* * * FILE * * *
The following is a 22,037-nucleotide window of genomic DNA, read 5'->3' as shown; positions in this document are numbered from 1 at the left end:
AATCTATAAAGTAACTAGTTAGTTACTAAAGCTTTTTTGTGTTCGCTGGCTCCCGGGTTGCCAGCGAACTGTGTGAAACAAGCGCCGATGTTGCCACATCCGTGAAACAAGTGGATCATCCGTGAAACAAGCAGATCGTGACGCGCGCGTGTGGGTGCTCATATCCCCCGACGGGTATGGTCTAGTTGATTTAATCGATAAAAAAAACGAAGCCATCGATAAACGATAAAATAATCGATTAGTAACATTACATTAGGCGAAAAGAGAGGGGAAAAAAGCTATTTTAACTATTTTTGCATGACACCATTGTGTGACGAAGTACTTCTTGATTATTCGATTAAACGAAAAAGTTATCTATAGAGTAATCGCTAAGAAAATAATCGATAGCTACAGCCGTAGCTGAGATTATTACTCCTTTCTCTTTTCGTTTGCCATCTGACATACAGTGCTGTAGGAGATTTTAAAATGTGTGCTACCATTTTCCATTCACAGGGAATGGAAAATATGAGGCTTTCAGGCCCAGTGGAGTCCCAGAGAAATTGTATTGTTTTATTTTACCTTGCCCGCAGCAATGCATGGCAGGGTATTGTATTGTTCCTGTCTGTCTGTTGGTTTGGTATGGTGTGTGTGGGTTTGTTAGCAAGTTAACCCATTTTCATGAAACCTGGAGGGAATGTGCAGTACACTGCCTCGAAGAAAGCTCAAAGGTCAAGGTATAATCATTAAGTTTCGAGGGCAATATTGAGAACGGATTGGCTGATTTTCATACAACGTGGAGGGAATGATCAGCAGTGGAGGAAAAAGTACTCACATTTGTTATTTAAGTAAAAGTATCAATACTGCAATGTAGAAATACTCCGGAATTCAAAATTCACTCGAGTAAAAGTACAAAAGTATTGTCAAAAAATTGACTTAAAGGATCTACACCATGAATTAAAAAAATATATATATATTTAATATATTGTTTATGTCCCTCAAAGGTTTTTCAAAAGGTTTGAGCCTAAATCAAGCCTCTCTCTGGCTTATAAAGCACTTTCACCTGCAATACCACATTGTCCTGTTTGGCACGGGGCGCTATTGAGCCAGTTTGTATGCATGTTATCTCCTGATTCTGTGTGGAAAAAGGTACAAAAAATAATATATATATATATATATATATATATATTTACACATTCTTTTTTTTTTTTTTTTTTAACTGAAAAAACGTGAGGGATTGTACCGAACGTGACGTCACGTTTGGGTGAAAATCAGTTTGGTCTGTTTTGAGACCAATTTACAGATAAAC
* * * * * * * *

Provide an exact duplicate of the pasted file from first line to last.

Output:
The following is a 22,037-nucleotide window of genomic DNA, read 5'->3' as shown; positions in this document are numbered from 1 at the left end:
AATCTATAAAGTAACTAGTTAGTTACTAAAGCTTTTTTGTGTTCGCTGGCTCCCGGGTTGCCAGCGAACTGTGTGAAACAAGCGCCGATGTTGCCACATCCGTGAAACAAGTGGATCATCCGTGAAACAAGCAGATCGTGACGCGCGCGTGTGGGTGCTCATATCCCCCGACGGGTATGGTCTAGTTGATTTAATCGATAAAAAAAACGAAGCCATCGATAAACGATAAAATAATCGATTAGTAACATTACATTAGGCGAAAAGAGAGGGGAAAAAAGCTATTTTAACTATTTTTGCATGACACCATTGTGTGACGAAGTACTTCTTGATTATTCGATTAAACGAAAAAGTTATCTATAGAGTAATCGCTAAGAAAATAATCGATAGCTACAGCCGTAGCTGAGATTATTACTCCTTTCTCTTTTCGTTTGCCATCTGACATACAGTGCTGTAGGAGATTTTAAAATGTGTGCTACCATTTTCCATTCACAGGGAATGGAAAATATGAGGCTTTCAGGCCCAGTGGAGTCCCAGAGAAATTGTATTGTTTTATTTTACCTTGCCCGCAGCAATGCATGGCAGGGTATTGTATTGTTCCTGTCTGTCTGTTGGTTTGGTATGGTGTGTGTGGGTTTGTTAGCAAGTTAACCCATTTTCATGAAACCTGGAGGGAATGTGCAGTACACTGCCTCGAAGAAAGCTCAAAGGTCAAGGTATAATCATTAAGTTTCGAGGGCAATATTGAGAACGGATTGGCTGATTTTCATACAACGTGGAGGGAATGATCAGCAGTGGAGGAAAAAGTACTCACATTTGTTATTTAAGTAAAAGTATCAATACTGCAATGTAGAAATACTCCGGAATTCAAAATTCACTCGAGTAAAAGTACAAAAGTATTGTCAAAAAATTGACTTAAAGGATCTACACCATGAATTAAAAAAATATATATATATTTAATATATTGTTTATGTCCCTCAAAGGTTTTTCAAAAGGTTTGAGCCTAAATCAAGCCTCTCTCTGGCTTATAAAGCACTTTCACCTGCAATACCACATTGTCCTGTTTGGCACGGGGCGCTATTGAGCCAGTTTGTATGCATGTTATCTCCTGATTCTGTGTGGAAAAAGGTACAAAAAATAATATATATATATATATATATATATATATTTACACATTCTTTTTTTTTTTTTTTTTTAACTGAAAAAACGTGAGGGATTGTACCGAACGTGACGTCACGTTTGGGTGAAAATCAGTTTGGTCTGTTTTGAGACCAATTTACAGATAAAC